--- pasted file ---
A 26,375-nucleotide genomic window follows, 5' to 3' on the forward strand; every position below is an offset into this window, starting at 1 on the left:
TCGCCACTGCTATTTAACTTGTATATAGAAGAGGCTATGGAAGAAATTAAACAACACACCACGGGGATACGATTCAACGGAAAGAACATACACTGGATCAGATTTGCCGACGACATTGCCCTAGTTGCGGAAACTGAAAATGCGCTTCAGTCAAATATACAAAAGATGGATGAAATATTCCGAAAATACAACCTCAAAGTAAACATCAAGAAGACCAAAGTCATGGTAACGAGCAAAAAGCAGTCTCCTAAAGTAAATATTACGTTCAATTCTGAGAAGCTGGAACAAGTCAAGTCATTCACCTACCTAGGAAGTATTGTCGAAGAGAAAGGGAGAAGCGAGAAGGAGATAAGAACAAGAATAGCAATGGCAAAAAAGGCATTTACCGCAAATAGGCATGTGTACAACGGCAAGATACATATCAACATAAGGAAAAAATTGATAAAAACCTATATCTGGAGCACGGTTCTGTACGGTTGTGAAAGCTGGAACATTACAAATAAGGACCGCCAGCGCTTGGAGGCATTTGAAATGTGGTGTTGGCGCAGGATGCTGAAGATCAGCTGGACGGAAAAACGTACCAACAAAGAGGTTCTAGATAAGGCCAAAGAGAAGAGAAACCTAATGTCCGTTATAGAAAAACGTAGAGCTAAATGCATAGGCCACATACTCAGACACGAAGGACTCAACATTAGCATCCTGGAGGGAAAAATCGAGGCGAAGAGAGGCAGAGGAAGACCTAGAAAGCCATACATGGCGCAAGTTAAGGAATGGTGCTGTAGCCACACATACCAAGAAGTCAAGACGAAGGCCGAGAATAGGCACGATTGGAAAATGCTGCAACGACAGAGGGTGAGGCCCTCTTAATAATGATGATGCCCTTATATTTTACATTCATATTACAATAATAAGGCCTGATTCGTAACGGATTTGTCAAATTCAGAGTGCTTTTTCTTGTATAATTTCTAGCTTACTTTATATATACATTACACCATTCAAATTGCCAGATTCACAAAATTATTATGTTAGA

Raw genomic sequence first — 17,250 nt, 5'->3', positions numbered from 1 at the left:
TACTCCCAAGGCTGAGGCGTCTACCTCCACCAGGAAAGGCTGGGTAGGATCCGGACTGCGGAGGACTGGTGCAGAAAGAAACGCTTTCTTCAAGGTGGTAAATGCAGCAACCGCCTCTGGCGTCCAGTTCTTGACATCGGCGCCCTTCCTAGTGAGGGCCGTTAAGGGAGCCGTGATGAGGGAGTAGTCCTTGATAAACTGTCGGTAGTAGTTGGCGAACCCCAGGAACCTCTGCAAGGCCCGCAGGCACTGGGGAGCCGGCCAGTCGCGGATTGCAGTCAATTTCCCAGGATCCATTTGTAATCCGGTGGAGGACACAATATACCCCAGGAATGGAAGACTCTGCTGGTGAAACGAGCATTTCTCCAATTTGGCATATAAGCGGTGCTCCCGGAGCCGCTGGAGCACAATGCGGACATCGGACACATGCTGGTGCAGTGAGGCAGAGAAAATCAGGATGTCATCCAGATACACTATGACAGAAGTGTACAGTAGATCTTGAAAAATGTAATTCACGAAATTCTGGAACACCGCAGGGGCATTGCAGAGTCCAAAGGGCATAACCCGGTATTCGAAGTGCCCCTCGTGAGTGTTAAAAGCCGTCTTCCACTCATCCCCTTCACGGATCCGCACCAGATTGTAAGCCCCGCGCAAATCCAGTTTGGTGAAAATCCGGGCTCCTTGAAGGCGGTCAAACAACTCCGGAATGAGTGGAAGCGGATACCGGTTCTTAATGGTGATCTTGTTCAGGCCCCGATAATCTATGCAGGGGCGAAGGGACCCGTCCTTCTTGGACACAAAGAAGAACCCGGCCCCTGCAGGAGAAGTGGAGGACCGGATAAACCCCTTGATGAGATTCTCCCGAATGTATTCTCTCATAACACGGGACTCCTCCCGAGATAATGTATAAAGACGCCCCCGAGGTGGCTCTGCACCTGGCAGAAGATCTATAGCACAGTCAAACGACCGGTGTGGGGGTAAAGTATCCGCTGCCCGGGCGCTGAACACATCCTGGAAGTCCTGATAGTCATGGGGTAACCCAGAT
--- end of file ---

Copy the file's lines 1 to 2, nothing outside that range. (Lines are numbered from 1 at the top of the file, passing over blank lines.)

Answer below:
A 26,375-nucleotide genomic window follows, 5' to 3' on the forward strand; every position below is an offset into this window, starting at 1 on the left:
TCGCCACTGCTATTTAACTTGTATATAGAAGAGGCTATGGAAGAAATTAAACAACACACCACGGGGATACGATTCAACGGAAAGAACATACACTGGATCAGATTTGCCGACGACATTGCCCTAGTTGCGGAAACTGAAAATGCGCTTCAGTCAAATATACAAAAGATGGATGAAATATTCCGAAAATACAACCTCAAAGTAAACATCAAGAAGACCAAAGTCATGGTAACGAGCAAAAAGCAGTCTCCTAAAGTAAATATTACGTTCAATTCTGAGAAGCTGGAACAAGTCAAGTCATTCACCTACCTAGGAAGTATTGTCGAAGAGAAAGGGAGAAGCGAGAAGGAGATAAGAACAAGAATAGCAATGGCAAAAAAGGCATTTACCGCAAATAGGCATGTGTACAACGGCAAGATACATATCAACATAAGGAAAAAATTGATAAAAACCTATATCTGGAGCACGGTTCTGTACGGTTGTGAAAGCTGGAACATTACAAATAAGGACCGCCAGCGCTTGGAGGCATTTGAAATGTGGTGTTGGCGCAGGATGCTGAAGATCAGCTGGACGGAAAAACGTACCAACAAAGAGGTTCTAGATAAGGCCAAAGAGAAGAGAAACCTAATGTCCGTTATAGAAAAACGTAGAGCTAAATGCATAGGCCACATACTCAGACACGAAGGACTCAACATTAGCATCCTGGAGGGAAAAATCGAGGCGAAGAGAGGCAGAGGAAGACCTAGAAAGCCATACATGGCGCAAGTTAAGGAATGGTGCTGTAGCCACACATACCAAGAAGTCAAGACGAAGGCCGAGAATAGGCACGATTGGAAAATGCTGCAACGACAGAGGGTGAGGCCCTCTTAATAATGATGATGCCCTTATATTTTACATTCATATTACAATAATAAGGCCTGATTCGTAACGGATTTGTCAAATTCAGAGTGCTTTTTCTTGTATAATTTCTAGCTTACTTTATATATACATTACACCATTCAAATTGCCAGATTCACAAAATTATTATGTTAGA